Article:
More than 15 sources - well within students’ Lexile ranges - were compiled both digitally and in file folders for student groups. Students worked in 2 groups throughout the four weeks with their fifth week being devoted to writing their research papers. Each week, students got into their expert groups to discuss the articles that pertain to the given questions, as outlined by Koen. Once they were done with this, they moved to their share out groups in order to help each other break down each source. Then students, in flexible groups used the data they had collected to produce posters for that week’s research question. Students then practiced public speaking by sharing out their findings and their posters.
Before the project came to an end, we were able to have a Skype call with Sean Robinson’s class in Canada. This experience was amazing for my students. It was their first time on an international call and they were ecstatic about the prospect of meeting students in another country. After speaking with the brilliant scholars in Sean’s class, we were lucky enough to get a visit from Naomi, Global Teacher Prize finalist and TeachSDG Ambassador. Naomi led a demonstration-lecture on climate change and guided students through hands-on science observations.
The best part of participating in this project was watching students realize they were a part of something larger. They took great pride in the fact that they were members of a global action. They derived even more motivation to complete the project knowing they were the only ones in our school working on this project. They gained a new level of confidence and empowerment that had been lacking due to a history of low grades and reading levels. When they received their certificates of completion, they were shocked. I think they thought I was exaggerating about how massive the project actually was. Some of them laughed and said, “You were serious?” as I handed them their certificates. At the very end of the project, we made a few videos. As I played them back, it was clear they were having fun - which is something I take great pride in.
I have to thank Koen for being the force behind an amazing project and putting forth the effort to ensure so many of us were on board. While the most obvious aim for this project was to meet sustainable development goal thirteen, I believe it was just as effective in supporting goal seventeen, partnerships for the goals. After participating in this project, my students now have 249 partners as we continue to move towards 2030. We are empowered and instilled with hope as it is evident none of us are alone in the effort to meet the goals.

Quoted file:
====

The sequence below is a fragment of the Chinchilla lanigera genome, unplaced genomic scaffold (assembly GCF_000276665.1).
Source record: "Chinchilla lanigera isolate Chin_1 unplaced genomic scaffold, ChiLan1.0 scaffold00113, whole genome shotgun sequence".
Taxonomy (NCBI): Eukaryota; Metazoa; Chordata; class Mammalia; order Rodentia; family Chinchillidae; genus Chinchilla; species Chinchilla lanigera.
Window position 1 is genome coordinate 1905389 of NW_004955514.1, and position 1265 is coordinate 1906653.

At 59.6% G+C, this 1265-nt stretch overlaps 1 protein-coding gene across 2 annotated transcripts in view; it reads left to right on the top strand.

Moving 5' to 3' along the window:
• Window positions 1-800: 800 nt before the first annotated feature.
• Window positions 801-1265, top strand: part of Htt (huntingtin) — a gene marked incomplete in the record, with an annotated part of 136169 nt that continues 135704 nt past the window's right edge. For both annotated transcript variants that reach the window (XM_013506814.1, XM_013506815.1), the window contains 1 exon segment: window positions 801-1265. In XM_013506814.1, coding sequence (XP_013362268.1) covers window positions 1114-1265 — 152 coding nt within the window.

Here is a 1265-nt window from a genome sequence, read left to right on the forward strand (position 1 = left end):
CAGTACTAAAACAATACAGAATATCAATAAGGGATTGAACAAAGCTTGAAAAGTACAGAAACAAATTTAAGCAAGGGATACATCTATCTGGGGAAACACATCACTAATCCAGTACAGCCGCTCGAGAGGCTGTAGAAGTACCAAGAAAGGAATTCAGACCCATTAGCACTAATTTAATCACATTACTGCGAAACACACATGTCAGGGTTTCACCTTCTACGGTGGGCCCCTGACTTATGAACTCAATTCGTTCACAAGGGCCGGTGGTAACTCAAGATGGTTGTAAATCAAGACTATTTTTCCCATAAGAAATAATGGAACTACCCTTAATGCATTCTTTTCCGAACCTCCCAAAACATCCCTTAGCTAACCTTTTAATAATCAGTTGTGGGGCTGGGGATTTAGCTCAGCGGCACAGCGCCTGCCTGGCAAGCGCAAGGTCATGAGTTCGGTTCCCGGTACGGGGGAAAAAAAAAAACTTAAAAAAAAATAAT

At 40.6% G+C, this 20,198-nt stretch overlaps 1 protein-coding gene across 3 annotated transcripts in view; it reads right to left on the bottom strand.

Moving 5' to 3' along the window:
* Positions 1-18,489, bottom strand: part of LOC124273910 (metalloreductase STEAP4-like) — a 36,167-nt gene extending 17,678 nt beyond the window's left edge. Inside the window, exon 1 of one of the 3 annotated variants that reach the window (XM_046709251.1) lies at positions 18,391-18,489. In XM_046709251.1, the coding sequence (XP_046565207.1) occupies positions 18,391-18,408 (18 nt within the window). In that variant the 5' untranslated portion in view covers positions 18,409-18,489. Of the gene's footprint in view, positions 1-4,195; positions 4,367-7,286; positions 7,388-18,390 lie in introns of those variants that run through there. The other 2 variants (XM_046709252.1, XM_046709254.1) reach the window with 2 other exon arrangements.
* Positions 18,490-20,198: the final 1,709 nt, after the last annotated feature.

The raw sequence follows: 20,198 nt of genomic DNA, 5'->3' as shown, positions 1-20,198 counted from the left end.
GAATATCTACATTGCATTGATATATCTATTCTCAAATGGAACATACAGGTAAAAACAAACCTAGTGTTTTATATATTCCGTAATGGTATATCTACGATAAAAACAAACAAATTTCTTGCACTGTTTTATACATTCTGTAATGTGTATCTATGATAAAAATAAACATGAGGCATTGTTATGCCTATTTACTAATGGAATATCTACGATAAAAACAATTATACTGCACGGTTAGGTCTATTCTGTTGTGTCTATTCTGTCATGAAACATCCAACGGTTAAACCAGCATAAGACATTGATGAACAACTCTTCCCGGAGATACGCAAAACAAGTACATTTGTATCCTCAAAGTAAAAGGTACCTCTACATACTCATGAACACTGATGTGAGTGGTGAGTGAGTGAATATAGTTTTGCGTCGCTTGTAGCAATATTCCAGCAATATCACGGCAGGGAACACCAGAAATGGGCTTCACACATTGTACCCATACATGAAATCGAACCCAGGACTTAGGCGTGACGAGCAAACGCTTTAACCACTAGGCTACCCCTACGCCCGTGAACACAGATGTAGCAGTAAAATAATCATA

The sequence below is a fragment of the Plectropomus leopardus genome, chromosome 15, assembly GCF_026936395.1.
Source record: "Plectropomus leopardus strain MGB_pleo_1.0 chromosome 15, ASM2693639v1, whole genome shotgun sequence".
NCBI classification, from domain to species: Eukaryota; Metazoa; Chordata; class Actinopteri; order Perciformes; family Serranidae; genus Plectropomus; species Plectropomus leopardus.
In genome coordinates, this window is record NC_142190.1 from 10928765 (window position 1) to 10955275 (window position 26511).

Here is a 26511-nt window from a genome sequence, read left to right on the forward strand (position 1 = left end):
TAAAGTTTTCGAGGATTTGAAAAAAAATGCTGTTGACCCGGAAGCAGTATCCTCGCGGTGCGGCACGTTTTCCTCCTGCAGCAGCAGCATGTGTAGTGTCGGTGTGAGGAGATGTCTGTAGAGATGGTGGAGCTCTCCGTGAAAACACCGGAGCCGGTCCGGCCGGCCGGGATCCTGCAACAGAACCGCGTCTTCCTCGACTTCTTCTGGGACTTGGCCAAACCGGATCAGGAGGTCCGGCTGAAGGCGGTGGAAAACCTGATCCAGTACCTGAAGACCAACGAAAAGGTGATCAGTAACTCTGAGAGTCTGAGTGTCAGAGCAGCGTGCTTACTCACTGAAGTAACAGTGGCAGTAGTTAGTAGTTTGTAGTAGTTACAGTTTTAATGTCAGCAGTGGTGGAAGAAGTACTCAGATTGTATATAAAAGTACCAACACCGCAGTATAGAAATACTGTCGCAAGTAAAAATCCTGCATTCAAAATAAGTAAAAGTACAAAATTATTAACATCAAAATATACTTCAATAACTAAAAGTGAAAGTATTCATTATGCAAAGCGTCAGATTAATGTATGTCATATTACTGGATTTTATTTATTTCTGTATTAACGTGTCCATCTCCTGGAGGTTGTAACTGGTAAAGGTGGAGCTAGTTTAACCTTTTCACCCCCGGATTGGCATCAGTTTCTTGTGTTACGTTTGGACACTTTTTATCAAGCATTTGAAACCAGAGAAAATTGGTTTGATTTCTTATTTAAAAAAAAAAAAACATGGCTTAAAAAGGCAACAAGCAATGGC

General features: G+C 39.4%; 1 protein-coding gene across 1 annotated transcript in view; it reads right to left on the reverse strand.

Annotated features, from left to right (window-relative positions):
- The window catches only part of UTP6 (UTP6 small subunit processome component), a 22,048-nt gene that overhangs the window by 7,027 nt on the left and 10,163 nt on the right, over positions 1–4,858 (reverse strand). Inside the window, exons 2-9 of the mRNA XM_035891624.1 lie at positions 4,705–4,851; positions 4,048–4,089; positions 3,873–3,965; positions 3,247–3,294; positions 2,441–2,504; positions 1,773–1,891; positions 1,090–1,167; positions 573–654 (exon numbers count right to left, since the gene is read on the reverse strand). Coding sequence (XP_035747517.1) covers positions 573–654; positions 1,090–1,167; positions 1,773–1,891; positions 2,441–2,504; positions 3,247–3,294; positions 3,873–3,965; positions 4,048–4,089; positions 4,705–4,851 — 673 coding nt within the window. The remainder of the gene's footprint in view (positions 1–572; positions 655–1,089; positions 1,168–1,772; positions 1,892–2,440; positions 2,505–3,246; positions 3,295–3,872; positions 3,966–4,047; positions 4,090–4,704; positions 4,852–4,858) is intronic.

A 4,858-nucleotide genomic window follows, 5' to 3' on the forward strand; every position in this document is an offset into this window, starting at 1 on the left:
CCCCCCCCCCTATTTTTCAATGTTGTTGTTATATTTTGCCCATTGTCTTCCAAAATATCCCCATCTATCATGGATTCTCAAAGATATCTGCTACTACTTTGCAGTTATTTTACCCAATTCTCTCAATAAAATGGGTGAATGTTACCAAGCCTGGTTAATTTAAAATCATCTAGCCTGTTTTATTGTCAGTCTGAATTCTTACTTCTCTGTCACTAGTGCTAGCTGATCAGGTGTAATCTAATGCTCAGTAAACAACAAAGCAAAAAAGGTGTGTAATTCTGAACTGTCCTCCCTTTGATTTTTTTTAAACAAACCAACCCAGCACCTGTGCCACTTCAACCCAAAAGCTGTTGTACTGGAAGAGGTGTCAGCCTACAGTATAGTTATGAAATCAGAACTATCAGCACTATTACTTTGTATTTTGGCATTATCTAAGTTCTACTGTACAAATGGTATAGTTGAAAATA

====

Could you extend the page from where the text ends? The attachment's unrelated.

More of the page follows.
Estella Owoimaha-Church was recently named a Global Teacher Prize Finalist (2017). She holds an M.A. in Education: Language Arts & Literacy from Loyola Marymount University and a B.A. in African-American Studies: Urban Education from California State University, Northridge. Estella teaches theatre in Los Angeles, helping youth to employ performing arts as a community service tool. Mrs. Church is an education consultant, as well as a reading, curriculum and pathway specialist. Though in the classroom full time, she remains active with several community organizations, including Robert F. Kennedy Human Rights, training teachers in human rights and social justice education. “The arts are a transformative tool; when paired with the SDG’s, the arts can heal communities and build bridges, cultivate youth into global citizens, and usher in the SDG’s by 2030.” She is humbled and looks forward to serving her community as an #TeachSDGs & Varkey Teacher Ambassador. Connect with Estella on Twitter at @eochurch.
By Craig Jones
On a far north eastern island in Siberian Russia you will find a group of devoted and enthusiastic activists who dedicate their Thursday lunch times to making the world a better place. The idea evolved from Sakhalin International’s school vision of developing future accountable global citizens. What better way of achieving this than linking their ideas to the UN Global Goals? This team of internationally minded and moralistic students all applied to become a member of the group. The 12 then decided who would become team leaders for particular goals. With some projects already in mind, the ideas, goals and team leaders were selected and the hard work began.
Global Goal 14: Life Below Water
The team leaders for the Life Below Water goal set out to recycle as much plastic as they could. There is a particular overuse of plastic bottles in their community, so this seemed the best place to start. The project aims to collect plastic bottles as well as encouraging other members to use the recycling bins that are already in the community. Better recycling initiatives and raising awareness of the problem, means that they can contribute to keeping plastic out of the oceans. It is said by 2050 that there could be more plastic in the oceans than fish. This worrying prediction highlights the need for all of us to play our part in supporting this goal.